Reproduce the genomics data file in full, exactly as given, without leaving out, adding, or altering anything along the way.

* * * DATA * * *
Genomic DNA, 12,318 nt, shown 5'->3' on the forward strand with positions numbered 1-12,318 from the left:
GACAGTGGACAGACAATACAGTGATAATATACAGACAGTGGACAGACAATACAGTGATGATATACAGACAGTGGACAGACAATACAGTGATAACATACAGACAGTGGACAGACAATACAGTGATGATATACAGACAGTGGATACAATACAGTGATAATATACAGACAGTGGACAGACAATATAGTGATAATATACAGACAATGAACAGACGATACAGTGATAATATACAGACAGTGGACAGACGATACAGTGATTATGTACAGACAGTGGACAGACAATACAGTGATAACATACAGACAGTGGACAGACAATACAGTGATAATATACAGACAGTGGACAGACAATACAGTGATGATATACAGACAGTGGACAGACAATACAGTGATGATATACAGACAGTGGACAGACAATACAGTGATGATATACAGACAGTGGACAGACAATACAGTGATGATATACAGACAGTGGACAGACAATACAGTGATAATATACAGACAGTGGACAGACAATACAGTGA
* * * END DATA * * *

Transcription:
Genomic DNA, 12,318 nt, shown 5'->3' on the forward strand with positions numbered 1-12,318 from the left:
GACAGTGGACAGACAATACAGTGATAATATACAGACAGTGGACAGACAATACAGTGATGATATACAGACAGTGGACAGACAATACAGTGATAACATACAGACAGTGGACAGACAATACAGTGATGATATACAGACAGTGGATACAATACAGTGATAATATACAGACAGTGGACAGACAATATAGTGATAATATACAGACAATGAACAGACGATACAGTGATAATATACAGACAGTGGACAGACGATACAGTGATTATGTACAGACAGTGGACAGACAATACAGTGATAACATACAGACAGTGGACAGACAATACAGTGATAATATACAGACAGTGGACAGACAATACAGTGATGATATACAGACAGTGGACAGACAATACAGTGATGATATACAGACAGTGGACAGACAATACAGTGATGATATACAGACAGTGGACAGACAATACAGTGATGATATACAGACAGTGGACAGACAATACAGTGATAATATACAGACAGTGGACAGACAATACAGTGA